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Numbers Always Look Good When Recessions Begin – Ep. 405: RATE AND REVIEW this podcast on Facebook. https://www.facebook.com/PeterSchiff/reviews/ Look Carefully at the Price Index The GDP number came out yesterday; 3/5% did slightly beat the consensus of 3.3%, but remember,

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Numbers Always Look Good When Recessions Begin – Ep. 405: RATE AND REVIEW this podcast on Facebook. https://www.facebook.com/PeterSchiff/reviews/ Look Carefully at the Price Index The GDP number came out yesterday; 3/5% did slightly beat the consensus of 3.3%, but remember,

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RATE AND REVIEW this podcast on Facebook.
https://www.facebook.com/PeterSchiff/reviews/
Look Carefully at the Price Index
The GDP number came out yesterday; 3/5% did slightly beat the consensus of 3.3%, but remember, for a while the Atlanta Fed was looking for a print in the 4's.  But the New York Fed was at 2.2%, so the print was much higher than what the  New York Fed was looking for.  But if you look at the internals, the biggest reason that we got 3.5% was because of the price index - the "deflator". Last quarter, when we had 4.2%, the government said that prices rose at an annualized rate of 3%. But in Q3, they said that prices only rose at an annualized rate of 1.7%.
Calling B.S. on that Number
Now I call B.S. on that number. I don't think we had that significant a slowdown in the annualized rate of inflation between the second quarter of the year and the third quarter of the year. If the 3% inflation rate had held steady, then Q2 GDP would have been just 2.2%. So, obviously not nearly as good a headline as 3.5%.  We'll see if they revise this thing down after the election.  Obviously the Republicans can still campaign on 3.5% even if it turns out that 3.5% was an over-estimate.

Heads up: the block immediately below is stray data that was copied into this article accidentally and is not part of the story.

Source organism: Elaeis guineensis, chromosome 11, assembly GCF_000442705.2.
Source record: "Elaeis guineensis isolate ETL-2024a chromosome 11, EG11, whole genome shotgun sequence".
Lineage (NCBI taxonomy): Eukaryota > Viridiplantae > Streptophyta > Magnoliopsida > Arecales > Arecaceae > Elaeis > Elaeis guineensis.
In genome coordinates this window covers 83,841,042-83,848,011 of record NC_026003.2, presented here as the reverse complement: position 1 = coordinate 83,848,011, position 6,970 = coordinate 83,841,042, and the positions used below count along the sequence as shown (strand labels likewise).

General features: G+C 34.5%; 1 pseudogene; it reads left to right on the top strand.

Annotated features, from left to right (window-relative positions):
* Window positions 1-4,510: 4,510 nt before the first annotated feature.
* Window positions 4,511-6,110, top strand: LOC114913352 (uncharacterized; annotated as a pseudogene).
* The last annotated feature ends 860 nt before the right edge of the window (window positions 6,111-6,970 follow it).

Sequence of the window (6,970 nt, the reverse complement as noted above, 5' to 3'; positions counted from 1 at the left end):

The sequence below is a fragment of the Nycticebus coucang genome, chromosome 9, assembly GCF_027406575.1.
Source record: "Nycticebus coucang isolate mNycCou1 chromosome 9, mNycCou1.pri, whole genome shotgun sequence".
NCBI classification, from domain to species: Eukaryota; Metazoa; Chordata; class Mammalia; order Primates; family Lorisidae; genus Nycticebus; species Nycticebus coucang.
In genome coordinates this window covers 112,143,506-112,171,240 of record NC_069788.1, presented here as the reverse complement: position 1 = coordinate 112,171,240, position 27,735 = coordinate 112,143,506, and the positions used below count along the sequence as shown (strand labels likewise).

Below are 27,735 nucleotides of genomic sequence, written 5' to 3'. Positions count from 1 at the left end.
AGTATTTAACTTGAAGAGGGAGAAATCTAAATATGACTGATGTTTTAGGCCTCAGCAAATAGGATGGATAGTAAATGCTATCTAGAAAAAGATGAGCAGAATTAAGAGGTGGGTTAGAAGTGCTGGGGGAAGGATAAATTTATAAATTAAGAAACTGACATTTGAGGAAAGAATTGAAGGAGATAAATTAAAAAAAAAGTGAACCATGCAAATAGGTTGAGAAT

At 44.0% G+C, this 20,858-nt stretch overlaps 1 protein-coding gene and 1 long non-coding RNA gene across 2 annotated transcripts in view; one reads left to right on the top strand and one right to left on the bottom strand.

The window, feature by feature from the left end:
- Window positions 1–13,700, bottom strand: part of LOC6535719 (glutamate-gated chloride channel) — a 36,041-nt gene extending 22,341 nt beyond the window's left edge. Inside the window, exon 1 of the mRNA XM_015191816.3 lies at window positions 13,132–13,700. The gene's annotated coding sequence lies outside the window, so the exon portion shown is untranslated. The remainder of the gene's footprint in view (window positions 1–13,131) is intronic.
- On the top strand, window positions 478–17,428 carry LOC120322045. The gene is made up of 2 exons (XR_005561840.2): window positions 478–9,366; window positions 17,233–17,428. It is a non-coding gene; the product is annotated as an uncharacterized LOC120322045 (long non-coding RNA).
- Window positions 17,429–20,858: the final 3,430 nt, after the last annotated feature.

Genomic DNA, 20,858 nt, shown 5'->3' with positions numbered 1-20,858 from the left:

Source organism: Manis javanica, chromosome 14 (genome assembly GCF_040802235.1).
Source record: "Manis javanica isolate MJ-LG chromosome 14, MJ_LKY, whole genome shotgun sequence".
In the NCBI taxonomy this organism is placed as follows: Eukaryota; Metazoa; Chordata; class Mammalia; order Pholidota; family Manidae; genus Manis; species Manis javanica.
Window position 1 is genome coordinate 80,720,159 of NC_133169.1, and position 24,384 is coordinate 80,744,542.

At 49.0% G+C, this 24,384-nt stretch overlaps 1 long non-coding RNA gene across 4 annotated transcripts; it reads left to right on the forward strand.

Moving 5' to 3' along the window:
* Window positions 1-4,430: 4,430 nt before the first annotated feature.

Largest Trade Deficit in History
I think new data is going to come out - particularly on trade.  Donald Trump is out there again bragging about how we're winning the trade war.  I talked about that.  That was the topic of my last podcast because we just printed the worse Merchandise Trade Deficit on a monthly basis in U.S. history.
Trade Deficit Amounted to the Largest Subtraction from GDP in 33 Years
The trade deficit was so large in the third quarter that it subtracted 1.78 percentage points from the GDP number. That is the largest subtraction from GDP that we have had from trade during a quarter in 33 years.  What happens, when you calculate GDP, you take government spending, you take consumer spending and business spending and then you add in your trade surplus or you subtract out your trade deficit. Now, since we never have a trade surplus, trade is always a net subtraction from the GDP.

 
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